Teenagers will experiment. It’s in their inquisitive nature and part of growing up. But no parent wants to see their child’s experimentation turn into a life-long addiction.
Thankfully the rate of smoking teens has steadily declined over the past 20 years but there are still too many taking up the habit. If your teen is one of them, that’s one too many in your eyes. But what can you do about it?
If all the signs are there that your teen is smoking but deny it, don’t accuse them of lying and take a hard line. The aim of the conversation is not to get your teen to admit their error and promise never to do it again. Good chance that won’t happen. Instead calmly tell them that you would like to have a chat about smoking anyway.
Keeping the Communication Open
Easier said than done. Communication and teenagers don’t often go together, particularly if it’s between parent and child. If your teenager uses grunts to communicate, then you can feel as though communication is all one-way but don’t give up. Use open-ended questions to encourage a response. ‘Do you know how you would respond if someone asked if you would like a cigarette?’
Give them the tools to handle situations of peer pressure. Make some suggestions for answers they can use. ‘I want to be able to run around the footy field,’ or ‘No thanks, I’ve seen photos of smokers with lines around their mouth?’
Ask your son or daughter why they think people take up smoking. Agree with their answer but then counter it with a response why it’s not a valid reason.
Don’t try to use the grim reader effect. Telling a teen they could die from smoking in a few decades time probably won’t have the desired effect. Most teenagers can’t see much past next weekend, and of course, they think they are indestructible.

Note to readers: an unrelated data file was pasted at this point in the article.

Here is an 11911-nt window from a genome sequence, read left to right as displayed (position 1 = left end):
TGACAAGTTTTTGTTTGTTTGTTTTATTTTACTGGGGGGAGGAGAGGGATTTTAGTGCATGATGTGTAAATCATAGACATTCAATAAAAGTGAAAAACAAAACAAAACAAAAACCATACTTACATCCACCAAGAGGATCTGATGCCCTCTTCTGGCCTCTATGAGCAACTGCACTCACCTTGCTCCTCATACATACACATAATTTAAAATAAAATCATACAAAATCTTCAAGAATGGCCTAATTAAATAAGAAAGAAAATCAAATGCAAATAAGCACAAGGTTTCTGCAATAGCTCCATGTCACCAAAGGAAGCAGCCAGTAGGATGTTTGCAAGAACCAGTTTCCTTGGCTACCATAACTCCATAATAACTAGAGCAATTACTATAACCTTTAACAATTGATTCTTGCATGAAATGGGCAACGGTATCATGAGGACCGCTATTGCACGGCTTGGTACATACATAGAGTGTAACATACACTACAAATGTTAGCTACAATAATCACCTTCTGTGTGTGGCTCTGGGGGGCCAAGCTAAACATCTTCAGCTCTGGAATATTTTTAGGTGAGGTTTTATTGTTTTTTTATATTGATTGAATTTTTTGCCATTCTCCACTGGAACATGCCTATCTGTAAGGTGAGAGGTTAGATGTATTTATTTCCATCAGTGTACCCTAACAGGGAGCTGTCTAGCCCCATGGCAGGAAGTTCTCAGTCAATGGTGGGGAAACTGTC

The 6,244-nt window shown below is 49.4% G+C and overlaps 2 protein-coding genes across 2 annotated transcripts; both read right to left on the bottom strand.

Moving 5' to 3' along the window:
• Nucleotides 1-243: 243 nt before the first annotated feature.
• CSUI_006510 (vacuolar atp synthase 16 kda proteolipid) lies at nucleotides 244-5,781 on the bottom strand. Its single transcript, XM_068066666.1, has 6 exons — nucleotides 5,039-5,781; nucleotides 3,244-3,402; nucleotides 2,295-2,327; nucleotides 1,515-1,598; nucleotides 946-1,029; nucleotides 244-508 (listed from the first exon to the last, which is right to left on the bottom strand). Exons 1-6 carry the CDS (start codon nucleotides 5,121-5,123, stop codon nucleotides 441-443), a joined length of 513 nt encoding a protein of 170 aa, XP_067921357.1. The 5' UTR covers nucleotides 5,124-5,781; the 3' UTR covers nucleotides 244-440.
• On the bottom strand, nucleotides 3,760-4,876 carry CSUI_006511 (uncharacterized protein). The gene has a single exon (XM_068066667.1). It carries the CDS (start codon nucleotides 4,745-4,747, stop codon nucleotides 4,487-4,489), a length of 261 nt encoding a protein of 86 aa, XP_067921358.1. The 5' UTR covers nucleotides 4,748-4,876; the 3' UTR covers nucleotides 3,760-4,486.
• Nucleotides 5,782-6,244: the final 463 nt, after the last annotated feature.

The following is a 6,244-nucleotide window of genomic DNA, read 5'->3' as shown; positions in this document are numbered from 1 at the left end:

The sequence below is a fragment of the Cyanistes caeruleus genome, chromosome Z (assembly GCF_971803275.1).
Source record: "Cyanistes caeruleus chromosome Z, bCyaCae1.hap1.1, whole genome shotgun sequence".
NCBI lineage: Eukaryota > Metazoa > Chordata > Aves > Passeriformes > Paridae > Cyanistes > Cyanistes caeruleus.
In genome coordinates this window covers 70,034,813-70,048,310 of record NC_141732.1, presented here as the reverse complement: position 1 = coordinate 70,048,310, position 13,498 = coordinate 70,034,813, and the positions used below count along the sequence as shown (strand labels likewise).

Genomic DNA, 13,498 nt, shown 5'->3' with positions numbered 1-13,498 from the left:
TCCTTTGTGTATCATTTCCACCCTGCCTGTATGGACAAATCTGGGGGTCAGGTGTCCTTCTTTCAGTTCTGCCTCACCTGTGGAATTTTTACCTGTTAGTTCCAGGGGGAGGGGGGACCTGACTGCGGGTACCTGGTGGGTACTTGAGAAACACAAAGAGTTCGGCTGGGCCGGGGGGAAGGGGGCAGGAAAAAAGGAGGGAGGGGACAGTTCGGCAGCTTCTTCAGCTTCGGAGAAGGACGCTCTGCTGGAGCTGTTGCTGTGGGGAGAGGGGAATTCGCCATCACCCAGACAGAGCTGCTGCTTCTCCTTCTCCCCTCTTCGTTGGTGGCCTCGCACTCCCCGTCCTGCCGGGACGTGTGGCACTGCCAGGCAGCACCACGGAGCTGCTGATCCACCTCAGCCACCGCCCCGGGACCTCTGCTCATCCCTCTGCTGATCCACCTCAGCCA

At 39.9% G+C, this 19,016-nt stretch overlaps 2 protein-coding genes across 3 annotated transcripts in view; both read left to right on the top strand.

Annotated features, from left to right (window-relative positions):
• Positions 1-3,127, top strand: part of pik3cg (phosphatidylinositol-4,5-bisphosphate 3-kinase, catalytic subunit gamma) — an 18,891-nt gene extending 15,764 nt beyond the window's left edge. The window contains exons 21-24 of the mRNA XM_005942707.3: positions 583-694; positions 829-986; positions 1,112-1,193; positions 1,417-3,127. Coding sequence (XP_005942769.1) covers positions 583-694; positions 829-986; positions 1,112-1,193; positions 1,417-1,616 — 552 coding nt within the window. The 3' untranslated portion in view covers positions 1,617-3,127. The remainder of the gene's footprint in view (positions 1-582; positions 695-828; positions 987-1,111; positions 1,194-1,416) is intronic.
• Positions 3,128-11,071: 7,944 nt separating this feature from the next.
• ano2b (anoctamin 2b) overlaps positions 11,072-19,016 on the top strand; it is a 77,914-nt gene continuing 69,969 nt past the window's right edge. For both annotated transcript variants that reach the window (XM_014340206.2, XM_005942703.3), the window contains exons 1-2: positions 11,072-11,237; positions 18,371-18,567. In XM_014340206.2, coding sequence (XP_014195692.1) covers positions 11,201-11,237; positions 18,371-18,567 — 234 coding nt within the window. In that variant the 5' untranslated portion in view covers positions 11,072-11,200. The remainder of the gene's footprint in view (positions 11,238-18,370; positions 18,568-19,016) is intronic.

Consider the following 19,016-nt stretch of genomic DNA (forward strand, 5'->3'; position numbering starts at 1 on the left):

Tell them how hard it is to break the habit. Let them know everyone thinks they can just give it up whenever they like, but it’s not that easy once they’re hooked. Remind them that it’s an expensive habit and the money could be using on more exciting things in life.
Remember having a good relationship with your teen will help with other problems they may be experiencing from bullying, stress about schoolwork and relationships.
Don’t be too Judgey
Being overly critical and judgemental can hurt your relationship. If your teen thinks you are unreasonable, they can stop communicating with you. Talk don’t lecture. Try to remember how you felt towards your parents when you were the same age. Think back to the times when you felt your parents didn’t understand and gave you a hard time.
You don’t need to stop parenting and become your teen’s friend. That doesn’t help anyone. Just consider what your teen is going through and try to see things from their perspective before talking to them.
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